Alaskan Malamutes are among the most loving and loyal of animals a family can bring into the fold. These animals are not only beautiful creatures that are highly coveted but also smart and incredibly strong. They are prodigious shedders, which can lead many loving owners to ask, can Alaskan Malamutes live outside?
Alaskan Malamutes can live outside. They can thrive in cold weather because of their thick double coat. At 70 degrees, they will seek shade but still be active. But below that, they become too hot. Having the right shelter for hot and cold weather will help make them comfortable to tolerate the outside weather conditions. But don’t forget, they are highly social animals and want to be where their humans are, inside or outside the home.
This article will discuss various aspects of outdoor living for the Alaskan Malamute. You will learn more about this fantastic animal, its temperature tolerances, and how to care for your Mal and how to keep it happy when not with the family. Let’s get started!
Why Malamutes Can Love Living Outside
These are just a few of the many reasons Alaskan Malamutes are well-suited for living outdoors:
- Malamutes love to dig.
- Alaskan Malamutes are high-energy animals who love to run, drag, chase, etc. They are commonly used in sled teams running the Iditarod, after all.
- These dogs can be very loud. But then again, there are Malamutes that just won’t howl.
- Malamutes have strong prey drives and will attack other pets they view as weaker or potential food.
- Mals scavenge for food (in sinks, trash cans, and on cooktops).
- They shed everywhere. All the time. And they blow coats at least once a year.
- With proper precautions, your Mal can tolerate warm weather and thrives in colder weather. Even in her older years, our Mal behaved like a puppy when we had deep snow in winter).
- Malamutes love outdoor living. Hiking, sledding, swimming, camping, and even hunting are second nature to these animals. They thrive with families who enjoy these types of activities and bring them along on their adventures.
Acclimating Your Malamute to a World Outside
The Alaskan Malamute is a pack animal and needs to be part of either a human or a canine pack.
If you can’t devote significant amounts of time to your Malamute outdoors, you may be better served to bring your pet indoors or choose a different dog for a pet.
If you spend large amounts of time enjoying outdoor living, you may find Mals to be ideal companion animals – especially if you have other outside dogs for it to bond with. Before you begin, though, there are a few things about these amazing animals you need to know.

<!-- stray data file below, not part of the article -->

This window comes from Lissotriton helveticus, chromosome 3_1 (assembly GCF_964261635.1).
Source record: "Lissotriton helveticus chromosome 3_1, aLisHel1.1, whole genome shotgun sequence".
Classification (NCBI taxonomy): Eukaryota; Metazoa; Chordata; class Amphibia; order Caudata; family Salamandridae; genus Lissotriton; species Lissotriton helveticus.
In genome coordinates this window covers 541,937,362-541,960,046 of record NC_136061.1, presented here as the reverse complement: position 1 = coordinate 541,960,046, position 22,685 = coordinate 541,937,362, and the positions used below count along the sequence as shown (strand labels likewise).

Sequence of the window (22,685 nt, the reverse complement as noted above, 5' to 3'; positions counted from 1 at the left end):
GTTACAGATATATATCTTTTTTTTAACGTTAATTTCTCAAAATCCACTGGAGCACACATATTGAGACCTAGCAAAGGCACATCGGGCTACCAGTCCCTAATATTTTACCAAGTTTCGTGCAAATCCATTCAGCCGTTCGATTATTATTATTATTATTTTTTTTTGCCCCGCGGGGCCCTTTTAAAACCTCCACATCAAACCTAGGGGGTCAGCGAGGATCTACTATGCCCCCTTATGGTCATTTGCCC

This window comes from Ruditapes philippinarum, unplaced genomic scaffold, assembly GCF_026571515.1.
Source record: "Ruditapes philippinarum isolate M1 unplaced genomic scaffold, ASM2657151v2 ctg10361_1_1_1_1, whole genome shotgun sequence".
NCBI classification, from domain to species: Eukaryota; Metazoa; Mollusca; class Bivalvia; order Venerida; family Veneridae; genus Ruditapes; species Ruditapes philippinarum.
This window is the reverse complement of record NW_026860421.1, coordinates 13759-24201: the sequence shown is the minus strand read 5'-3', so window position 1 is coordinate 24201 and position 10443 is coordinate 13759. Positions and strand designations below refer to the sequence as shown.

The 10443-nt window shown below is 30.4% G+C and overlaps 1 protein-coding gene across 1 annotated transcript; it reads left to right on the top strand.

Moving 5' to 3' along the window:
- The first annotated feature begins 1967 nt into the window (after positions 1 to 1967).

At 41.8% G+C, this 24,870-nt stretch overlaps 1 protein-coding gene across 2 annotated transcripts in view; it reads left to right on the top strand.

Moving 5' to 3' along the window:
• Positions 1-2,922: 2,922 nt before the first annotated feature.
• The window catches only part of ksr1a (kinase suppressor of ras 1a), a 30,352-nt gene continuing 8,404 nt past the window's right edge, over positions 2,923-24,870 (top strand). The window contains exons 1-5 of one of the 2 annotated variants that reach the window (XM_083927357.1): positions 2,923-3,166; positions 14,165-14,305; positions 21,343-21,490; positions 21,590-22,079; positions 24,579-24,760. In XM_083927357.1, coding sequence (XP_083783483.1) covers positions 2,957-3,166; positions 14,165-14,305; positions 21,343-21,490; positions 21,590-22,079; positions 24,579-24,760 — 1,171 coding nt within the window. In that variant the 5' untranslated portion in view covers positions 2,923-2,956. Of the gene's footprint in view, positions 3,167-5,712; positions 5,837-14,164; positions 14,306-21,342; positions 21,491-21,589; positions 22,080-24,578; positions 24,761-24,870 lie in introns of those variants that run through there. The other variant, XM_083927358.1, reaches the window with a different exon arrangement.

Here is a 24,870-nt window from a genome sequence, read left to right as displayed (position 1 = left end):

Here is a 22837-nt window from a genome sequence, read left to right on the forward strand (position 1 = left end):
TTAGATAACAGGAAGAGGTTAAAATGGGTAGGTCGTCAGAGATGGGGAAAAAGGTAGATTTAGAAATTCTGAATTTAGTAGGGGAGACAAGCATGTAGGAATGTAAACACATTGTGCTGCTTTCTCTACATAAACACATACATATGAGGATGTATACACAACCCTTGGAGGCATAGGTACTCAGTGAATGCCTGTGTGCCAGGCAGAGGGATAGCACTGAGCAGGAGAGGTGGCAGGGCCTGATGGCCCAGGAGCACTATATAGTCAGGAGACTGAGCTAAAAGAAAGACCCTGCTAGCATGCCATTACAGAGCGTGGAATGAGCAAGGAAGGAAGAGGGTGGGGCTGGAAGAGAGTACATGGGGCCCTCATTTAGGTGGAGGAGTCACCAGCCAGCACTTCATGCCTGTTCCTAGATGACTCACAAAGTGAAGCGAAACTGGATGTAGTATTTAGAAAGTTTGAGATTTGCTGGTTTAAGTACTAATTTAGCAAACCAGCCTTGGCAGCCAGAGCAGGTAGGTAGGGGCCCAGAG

Pack Hierarchy with Mals
Malamutes are very much pack-oriented animals. They need to know their place in the pack hierarchy. You need to establish your dominance and authority with your Malamute from the very beginning. You have to make it clear that all humans in the “pack” are above the dog – even the youngest child.
One way to do this is through consistent training. They are intelligent and easy to train with positive reinforcement, such as with clicker training. This is more difficult to do with outside dogs, though not impossible.
My personal experience
Unfortunately, the Malamute tends to be stubborn, which can make training more challenging. We adopted a three-year-old Malamute (Kari) who had very little training from her former human. It was a struggle to make her work within our household at first. I had three small children at the time, and she was big enough to pull them both around the house in a wagon. She was also tall enough to knock entire platters of food off the kitchen counter.
After breaking every serving bowl I had (another reason to consider crate training or allowing your malamutes to live outdoors), I was frustrated.
I decided we were taking Kari back to the rescue that I just wasn’t cut out for living with an Alaskan Malamute. We even got in the car to take her back. On the way, though, she placed her head on my shoulder and looked at me with such trust that I could not go through with it. There were ups and downs along the way, but once we earned her trust, Kari became the most loyal and loving dog I’ve ever owned. Gaining that trust and establishing your position in the “chain” takes time and consistency. Otherwise, you’ll have many unpleasant challenges along the way.
While most of them will not vie humans for dominance, there will almost certainly be skirmishes with other dogs in the pack as they seek to establish their hierarchy. With Malamutes, same-sex conflicts are quite common. With our Malamute, we had to request that she not be kenneled next to other female dogs when we were out of town to avoid problems.
Pack hierarchy and living outside
You may be wondering what pack hierarchy has to do with Malamutes living outside. The reality is that if keeping your Malamute outside, you must have daily interaction with him to earn and keep his respect and remind him that you are the top dog in his pack.
Creating a Fitting Outdoor Living Environment for Malamutes
When creating an outdoor living area for a Malamute, it is essential to keep the impressive strength of these animals in mind.